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VERIFY: How long will it take to get vaccine boosters for new strains of COVID-19?

Drug company Moderna began development on a vaccine booster to deal with the South African strain. Will it take as long as the first vaccine to be approved?

WASHINGTON — How long would it take to update the vaccines or boosters for the new strains of the coronavirus? Remember, it took about nine months from development to distribution of the first vaccines here in the United States.

Will it be a similar wait?


What is the approval process for coronavirus vaccine boosters?


Similar to the original approval process, but perhaps not as long, time-wise.


What we found:

Time and again, experts have said pharmaceutical companies will be able to adjust their vaccines to deal with new strains of the virus. Drug company Moderna has already begun that process in response to the South African strain.

“The manufacturers now that they've done one COVID vaccine, can fairly rapidly adjust the vaccine to better fit the new strains,” Dr. Schaffner said.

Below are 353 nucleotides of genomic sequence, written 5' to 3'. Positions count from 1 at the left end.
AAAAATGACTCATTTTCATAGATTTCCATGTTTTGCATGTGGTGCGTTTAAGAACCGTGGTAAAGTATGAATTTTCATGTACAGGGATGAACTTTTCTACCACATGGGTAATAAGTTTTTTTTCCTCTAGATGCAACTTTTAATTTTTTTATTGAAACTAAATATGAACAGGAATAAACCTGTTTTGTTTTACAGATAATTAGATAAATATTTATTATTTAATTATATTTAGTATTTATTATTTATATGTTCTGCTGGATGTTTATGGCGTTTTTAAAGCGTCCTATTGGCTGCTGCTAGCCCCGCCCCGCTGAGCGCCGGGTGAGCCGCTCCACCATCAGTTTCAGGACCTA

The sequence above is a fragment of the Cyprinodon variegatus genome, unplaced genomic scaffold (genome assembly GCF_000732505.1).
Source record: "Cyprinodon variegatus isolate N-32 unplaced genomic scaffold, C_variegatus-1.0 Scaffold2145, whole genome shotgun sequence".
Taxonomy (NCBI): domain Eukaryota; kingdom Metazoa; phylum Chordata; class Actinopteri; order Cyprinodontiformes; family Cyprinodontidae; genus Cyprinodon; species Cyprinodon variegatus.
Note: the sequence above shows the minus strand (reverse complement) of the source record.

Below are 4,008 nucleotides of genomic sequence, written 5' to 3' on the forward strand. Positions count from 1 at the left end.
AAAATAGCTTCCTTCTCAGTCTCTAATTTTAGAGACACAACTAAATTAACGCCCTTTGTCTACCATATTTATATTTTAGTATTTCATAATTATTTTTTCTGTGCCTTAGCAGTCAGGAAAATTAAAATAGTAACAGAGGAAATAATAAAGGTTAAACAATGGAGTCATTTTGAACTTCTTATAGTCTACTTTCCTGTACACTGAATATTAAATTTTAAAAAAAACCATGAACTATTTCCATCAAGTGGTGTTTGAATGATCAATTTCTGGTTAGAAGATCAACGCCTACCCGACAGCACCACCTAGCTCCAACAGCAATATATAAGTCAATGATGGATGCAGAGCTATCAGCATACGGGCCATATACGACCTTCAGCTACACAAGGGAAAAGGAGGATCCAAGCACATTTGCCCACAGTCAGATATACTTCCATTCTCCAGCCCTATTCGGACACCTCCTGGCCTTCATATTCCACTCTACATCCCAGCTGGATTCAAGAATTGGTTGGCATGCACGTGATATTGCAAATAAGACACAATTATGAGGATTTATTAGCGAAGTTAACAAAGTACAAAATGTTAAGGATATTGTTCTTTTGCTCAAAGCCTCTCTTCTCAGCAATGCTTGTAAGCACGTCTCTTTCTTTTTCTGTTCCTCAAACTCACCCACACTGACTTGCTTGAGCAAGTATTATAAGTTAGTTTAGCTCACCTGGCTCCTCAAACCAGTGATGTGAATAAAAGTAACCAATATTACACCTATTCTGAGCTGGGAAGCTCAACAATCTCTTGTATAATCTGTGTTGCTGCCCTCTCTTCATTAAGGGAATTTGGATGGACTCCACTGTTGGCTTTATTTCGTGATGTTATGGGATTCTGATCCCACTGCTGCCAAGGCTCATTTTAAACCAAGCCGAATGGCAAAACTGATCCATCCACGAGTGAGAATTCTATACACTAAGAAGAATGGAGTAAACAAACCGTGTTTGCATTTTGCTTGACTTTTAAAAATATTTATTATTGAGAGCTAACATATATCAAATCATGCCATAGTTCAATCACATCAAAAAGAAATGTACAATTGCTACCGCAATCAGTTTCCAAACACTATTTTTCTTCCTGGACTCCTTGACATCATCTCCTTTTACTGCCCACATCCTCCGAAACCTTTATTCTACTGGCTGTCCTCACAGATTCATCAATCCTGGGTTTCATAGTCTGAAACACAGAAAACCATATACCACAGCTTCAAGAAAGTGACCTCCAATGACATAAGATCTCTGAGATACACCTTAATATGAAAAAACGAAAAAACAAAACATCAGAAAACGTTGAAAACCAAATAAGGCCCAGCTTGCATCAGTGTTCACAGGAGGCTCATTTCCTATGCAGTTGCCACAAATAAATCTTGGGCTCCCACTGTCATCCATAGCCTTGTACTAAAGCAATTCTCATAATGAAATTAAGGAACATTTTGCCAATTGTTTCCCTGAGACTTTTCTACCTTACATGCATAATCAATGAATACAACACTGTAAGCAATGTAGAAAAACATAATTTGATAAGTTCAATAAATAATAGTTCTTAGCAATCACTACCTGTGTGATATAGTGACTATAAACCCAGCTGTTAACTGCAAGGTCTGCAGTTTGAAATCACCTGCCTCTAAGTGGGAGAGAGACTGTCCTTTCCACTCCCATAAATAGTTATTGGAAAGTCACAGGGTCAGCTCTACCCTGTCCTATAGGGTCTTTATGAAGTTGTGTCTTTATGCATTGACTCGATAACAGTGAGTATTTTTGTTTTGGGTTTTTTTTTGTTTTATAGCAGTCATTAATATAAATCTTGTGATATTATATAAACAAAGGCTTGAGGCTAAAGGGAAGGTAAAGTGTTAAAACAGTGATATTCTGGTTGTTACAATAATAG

Both Dr. Schaffner and Dr. Gupta said that adjustment of the vaccines will require FDA approval. If you recall, that process involves several rounds of testing and took place for several months.

These boosters, or adjustment vaccines, will also require several phases of testing to be approved

However, Dr. Gupta said:

“Assuming that both Moderna and Pfizer and other companies will use the same vaccine technology, this will shorten the approval process likely by half the time or more, and allow for a potential vaccine booster or new vaccine to get to patients also in record time.”

This isn’t uncharted territory for scientists. Remember, drug companies already do a vaccine booster every year for the flu.

“They do that twice a year,” Dr. Schaffner said. “The entire length is about eight months in advance of the first inoculations.

You can expect a quicker process compared to the initial vaccine development, testing, and roll out.

However,  we don’t have an exact timeline at this point.

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